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Quail and other birds

Hatching Hints and Advice
2004 Auburn, Indiana 4-H Poultry Barn
Hatching Hints and Advice
Incubation of Button Quail Eggs
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Chicks pip but die in shell

My first hatch was a disaster, the chicks were trapped in their shell, I lost them all.  I found out later that it was because the membrane of the egg was too dry and tough.  I had the temp. and humidity just as the instrutions called for.  My Father, a farmer from way back, told me I should be misting the eggs with warm water everytime I turned them, 3 to 5 times a day.  I had also heard that from someone else.  So that is what I did for my next hatch.  I also modified the misting plan to include misting eggs about every 2 or 3 hours when they are hatching, being careful not to mist directly into pipped holes. This keeps the humidity up and allows you to keep vent holes plugged.  Since they are getting fresh air every time you mist.  I was worried about the temp. of the water. (I have read that water that is room temp. is just fine to use) If it is too cold it could harm the chicks.  I found that it is utterly impossible to get it too hot.  I used the hottest tap water I could get.  I sprayed my hand with it and it was perfect.  Warm without burning me.  I kept the humidity at 80%.  You can get a good hydrometer at the pet store in the reptiles area, or even on ebay.   The chicks popped out like popcorn.  I was so happy.
Robin Dilley
Fort Wayne, Indiana

Here is one of the emails I have received with some very good advice:
Also, I actually found that a tub  with a modified lid
can work if you cut (or in my case I melted it out
with a soddering iron) most of the lid. I just left
maybe 3/4" to an inch of plastic and melted holes in
it and fastened nylon netting ot it by using nylon
ties. This worked pretty well since I can fasten the
lid securely as it will still naturally snap into
place. My birds still occasonally boink against the
edge rather than the net but so far they have not been
injured from it. I also built a kiddie pool aviary for
the one breeding pair I keep. I will be adding more
pairs from my current batch of chicks...I was waiting
to get some that were unrelated. One thing I figured
out (too late as I only had 21 out of 48 eggs
hatch....and 30 were fertile)is that my still
incubator could not keep the humidity up. It worked
great for the first hatch but in subsequent hatches it just did not stay up and some of the chicks died in
shell. I read online that a wet/damp sponge could be
placed in the incubator but I did not have a sponge. I
did have bounty paper towels though! I folded severl
over multuple times dampened it, put it on the wire
grid in the incubator and poured water on it until it
could not hold anymore. I started this a couple of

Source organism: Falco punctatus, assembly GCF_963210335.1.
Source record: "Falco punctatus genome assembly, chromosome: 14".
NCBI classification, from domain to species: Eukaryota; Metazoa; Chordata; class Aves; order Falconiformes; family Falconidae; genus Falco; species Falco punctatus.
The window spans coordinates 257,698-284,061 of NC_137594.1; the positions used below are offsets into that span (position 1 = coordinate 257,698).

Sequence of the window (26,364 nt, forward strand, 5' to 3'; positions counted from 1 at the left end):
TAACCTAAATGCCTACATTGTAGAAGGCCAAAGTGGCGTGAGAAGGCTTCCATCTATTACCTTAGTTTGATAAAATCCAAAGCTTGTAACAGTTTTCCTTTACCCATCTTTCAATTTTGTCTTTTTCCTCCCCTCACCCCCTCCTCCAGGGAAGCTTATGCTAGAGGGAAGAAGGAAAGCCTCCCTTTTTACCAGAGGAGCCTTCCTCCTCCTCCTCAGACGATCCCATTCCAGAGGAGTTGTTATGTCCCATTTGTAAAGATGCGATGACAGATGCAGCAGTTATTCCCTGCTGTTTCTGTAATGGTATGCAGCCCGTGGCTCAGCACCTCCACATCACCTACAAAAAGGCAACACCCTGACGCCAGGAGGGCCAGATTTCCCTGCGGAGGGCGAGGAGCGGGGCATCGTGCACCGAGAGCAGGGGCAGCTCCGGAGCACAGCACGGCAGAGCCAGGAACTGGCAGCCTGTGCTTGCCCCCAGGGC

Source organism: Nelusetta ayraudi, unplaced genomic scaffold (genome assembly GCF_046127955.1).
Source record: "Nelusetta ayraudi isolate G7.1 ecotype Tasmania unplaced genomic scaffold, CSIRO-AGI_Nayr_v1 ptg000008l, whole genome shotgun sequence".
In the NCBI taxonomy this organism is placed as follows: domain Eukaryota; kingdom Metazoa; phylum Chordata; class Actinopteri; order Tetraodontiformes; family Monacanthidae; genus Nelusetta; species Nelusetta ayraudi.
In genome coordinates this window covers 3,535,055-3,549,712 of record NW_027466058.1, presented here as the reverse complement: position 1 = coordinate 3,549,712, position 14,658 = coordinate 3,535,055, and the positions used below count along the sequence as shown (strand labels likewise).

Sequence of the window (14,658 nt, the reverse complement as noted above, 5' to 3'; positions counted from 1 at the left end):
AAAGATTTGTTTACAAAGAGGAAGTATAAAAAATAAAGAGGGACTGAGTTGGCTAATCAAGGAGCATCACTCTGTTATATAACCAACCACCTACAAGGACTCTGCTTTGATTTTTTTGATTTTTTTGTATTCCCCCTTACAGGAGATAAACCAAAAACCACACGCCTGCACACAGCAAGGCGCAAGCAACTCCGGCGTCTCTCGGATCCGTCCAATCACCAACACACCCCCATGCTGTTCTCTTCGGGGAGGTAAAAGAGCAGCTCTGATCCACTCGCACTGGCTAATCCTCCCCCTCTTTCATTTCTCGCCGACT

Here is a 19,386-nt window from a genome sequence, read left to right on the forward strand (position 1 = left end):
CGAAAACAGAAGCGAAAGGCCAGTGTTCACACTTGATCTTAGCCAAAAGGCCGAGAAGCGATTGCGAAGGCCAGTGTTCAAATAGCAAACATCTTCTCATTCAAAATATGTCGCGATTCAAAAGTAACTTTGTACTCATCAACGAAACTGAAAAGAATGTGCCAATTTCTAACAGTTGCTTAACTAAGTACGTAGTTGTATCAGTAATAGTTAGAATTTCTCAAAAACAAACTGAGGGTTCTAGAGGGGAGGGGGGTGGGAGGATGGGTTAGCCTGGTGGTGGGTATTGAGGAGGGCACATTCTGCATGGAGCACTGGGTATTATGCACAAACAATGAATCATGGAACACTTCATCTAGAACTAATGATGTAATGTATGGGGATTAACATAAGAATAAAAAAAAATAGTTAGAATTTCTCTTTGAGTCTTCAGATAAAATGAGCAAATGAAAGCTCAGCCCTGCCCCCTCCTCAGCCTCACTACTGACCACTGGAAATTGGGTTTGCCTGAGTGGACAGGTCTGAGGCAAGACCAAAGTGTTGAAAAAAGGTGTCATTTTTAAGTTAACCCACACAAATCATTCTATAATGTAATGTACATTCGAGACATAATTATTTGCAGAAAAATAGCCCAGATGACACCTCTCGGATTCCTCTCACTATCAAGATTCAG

days before they were due to hatch so I think this is
why some still died in shell...but none of the 20 had
trouble hatching out. I did help two hatch out in
addition and one died later and the other walks in
circles so I probably will not do it again:( Anyway,
it wasn't a bad hatch since I lost power for almost 24
hours with hurricane Frances. Another idea that I
tried simply out of despiration was to throw "hot
hands" heat packs in the incubator (not touching the
eggs). It took 5 of the body size to get the incubator
back between 95-97 degrees but they were only cool (79
degrees) for about 6 hours out of the 24. That may
have contributed to the DIS babies but I was happy to
get any out of that batch of eggs:) Anyway, a few
rambling thoughts for you....

Hatching tips

Follow your incubators instructions. Pay a little extra for the turbo fan model. Still air will hatch, but I believe it is worth the extra money, especially if you want to hatch a lot of eggs.

Buy a hydrometer at the pet store in the reptiles section. They have a pack that has a thermometer and hydrometer for around $8. You can keep your humidity about 5 to 10 percent higher than they say to.

Dont trust the thermometer that comes with the incubator. Mine was off by over 5 degrees. L

To Help or not to help?

(should you help a chick out of the shell?)

I dont believe there is a right or wrong to this question.

I have helped, and it has turned out absolutely wonderful, and it has turned out absolutely awful.

You must wait or try to wait 24 hours after their first pip before you help. I have had one go for 22 hours then suddenly out they pop.

I use clean toothpick and very carefully pick the opposite direction of the chicks work. If you break the egg and you see some blood, stop, put them back in the incubator and wait a half an hour, then try again. Dont keep them out of the incubator for very long periods of time. Take your time getting them out of their shell, they may still be absorbing their yolk sac. That is why you should wait 24 hours.

After I get he top off, I like to make them kick the bottom off and they usually will.

I have rescued 1 chicken that lived (it was upside down in the egg), I tried to rescue several of its siblings, but they died, about 5. So the odds arent very good 1-6.

I rescued 2 button quail, both are fine, both had crippled feet, one came out of it and the other never did, but you cant even tell it is handicapped. But we love our little tiny tim. I also rescued a pharaoh quail, it is fine.

So use your own judgment, and be careful

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